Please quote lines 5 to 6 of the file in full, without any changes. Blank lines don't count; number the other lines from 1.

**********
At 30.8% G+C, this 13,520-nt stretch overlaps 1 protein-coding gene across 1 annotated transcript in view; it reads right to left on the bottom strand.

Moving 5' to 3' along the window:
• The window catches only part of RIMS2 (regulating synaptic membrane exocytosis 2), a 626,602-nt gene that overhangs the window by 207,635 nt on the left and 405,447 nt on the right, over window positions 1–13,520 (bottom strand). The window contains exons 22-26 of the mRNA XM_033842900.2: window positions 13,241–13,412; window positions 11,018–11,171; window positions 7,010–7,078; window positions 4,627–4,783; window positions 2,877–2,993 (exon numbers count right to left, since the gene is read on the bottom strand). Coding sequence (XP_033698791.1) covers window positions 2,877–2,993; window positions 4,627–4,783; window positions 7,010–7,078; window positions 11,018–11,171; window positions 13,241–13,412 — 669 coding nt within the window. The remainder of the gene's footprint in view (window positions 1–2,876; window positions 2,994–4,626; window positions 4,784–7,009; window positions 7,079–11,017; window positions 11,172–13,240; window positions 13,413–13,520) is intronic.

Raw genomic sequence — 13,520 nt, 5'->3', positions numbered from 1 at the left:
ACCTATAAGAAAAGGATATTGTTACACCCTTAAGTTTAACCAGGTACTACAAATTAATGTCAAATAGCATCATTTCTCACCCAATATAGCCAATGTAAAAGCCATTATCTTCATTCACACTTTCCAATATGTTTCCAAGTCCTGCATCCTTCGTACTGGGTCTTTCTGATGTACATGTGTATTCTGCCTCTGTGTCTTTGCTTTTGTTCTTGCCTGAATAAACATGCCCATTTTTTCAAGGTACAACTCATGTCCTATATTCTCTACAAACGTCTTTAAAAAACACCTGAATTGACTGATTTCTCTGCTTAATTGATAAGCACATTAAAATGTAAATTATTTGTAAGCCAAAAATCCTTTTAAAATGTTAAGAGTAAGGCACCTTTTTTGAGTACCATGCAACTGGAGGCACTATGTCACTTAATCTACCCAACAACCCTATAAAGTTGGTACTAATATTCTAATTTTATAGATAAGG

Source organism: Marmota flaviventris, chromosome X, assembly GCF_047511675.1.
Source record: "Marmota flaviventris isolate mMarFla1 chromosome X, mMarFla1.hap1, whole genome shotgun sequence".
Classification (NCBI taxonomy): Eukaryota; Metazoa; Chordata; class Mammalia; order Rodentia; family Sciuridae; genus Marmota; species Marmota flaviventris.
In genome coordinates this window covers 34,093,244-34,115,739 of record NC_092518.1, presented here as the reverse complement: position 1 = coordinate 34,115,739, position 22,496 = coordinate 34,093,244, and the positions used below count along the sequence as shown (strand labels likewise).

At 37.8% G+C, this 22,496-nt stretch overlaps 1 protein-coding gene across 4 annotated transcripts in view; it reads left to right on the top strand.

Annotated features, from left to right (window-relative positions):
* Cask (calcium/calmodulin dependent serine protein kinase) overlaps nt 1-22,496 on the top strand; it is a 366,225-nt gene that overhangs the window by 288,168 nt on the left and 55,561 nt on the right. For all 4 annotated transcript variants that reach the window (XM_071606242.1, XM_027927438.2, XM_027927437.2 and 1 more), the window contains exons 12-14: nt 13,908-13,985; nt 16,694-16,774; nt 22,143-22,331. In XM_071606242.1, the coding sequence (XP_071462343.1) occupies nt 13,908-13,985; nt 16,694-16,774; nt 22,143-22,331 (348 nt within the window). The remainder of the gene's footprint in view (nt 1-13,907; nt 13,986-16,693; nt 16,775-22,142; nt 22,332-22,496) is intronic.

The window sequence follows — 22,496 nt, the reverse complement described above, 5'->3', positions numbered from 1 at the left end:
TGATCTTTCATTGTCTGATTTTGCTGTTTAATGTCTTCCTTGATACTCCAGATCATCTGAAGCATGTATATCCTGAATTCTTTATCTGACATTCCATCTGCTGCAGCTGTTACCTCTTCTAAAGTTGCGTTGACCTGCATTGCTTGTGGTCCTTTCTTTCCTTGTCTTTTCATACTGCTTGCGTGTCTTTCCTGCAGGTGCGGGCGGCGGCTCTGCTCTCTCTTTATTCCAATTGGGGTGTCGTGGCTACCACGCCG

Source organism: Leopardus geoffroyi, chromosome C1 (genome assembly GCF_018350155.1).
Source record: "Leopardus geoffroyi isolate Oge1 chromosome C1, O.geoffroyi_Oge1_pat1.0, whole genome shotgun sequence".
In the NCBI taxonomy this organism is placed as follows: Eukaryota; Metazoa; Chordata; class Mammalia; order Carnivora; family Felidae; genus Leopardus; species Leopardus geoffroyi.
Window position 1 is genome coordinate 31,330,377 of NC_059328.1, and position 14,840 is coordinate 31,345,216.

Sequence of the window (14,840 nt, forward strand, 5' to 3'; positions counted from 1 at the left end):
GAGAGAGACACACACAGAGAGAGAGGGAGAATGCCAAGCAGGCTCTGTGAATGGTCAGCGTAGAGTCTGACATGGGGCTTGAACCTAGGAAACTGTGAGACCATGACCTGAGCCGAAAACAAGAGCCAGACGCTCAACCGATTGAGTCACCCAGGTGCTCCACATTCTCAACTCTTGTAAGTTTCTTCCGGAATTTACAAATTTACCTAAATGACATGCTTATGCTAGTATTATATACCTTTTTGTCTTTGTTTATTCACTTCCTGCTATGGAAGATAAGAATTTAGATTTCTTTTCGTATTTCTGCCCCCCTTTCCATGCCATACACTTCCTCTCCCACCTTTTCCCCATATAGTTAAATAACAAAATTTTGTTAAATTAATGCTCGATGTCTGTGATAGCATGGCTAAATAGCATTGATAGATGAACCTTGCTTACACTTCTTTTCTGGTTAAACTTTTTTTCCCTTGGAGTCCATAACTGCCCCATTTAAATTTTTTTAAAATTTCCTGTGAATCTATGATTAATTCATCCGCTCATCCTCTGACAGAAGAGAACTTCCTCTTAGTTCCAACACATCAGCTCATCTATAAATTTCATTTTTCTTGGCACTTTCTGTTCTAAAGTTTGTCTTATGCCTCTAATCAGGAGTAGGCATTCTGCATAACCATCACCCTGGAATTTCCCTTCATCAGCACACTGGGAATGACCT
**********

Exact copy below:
ACCTATAAGAAAAGGATATTGTTACACCCTTAAGTTTAACCAGGTACTACAAATTAATGTCAAATAGCATCATTTCTCACCCAATATAGCCAATGTAAAAGCCATTATCTTCATTCACACTTTCCAATATGTTTCCAAGTCCTGCATCCTTCGTACTGGGTCTTTCTGATGTACATGTGTATTCTGCCTCTGTGTCTTTGCTTTTGTTCTTGCCTGAATAAACATGCCCATTTTTTCAAGGTACAACTCATGTCCTATATTCTCTACAAACGTCTTTAAAAAACACCTGAATTGACTGATTTCTCTGCTTAATTGATAAGCACATTAAAATGTAAATTATTTGTAAGCCAAAAATCCTTTTAAAATGTTAAGAGTAAGGCACCTTTTTTGAGTACCATGCAACTGGAGGCACTATGTCACTTAATCTACCCAACAACCCTATAAAGTTGGTACTAATATTCTAATTTTATAGATAAGG

Source organism: Marmota flaviventris, chromosome X, assembly GCF_047511675.1.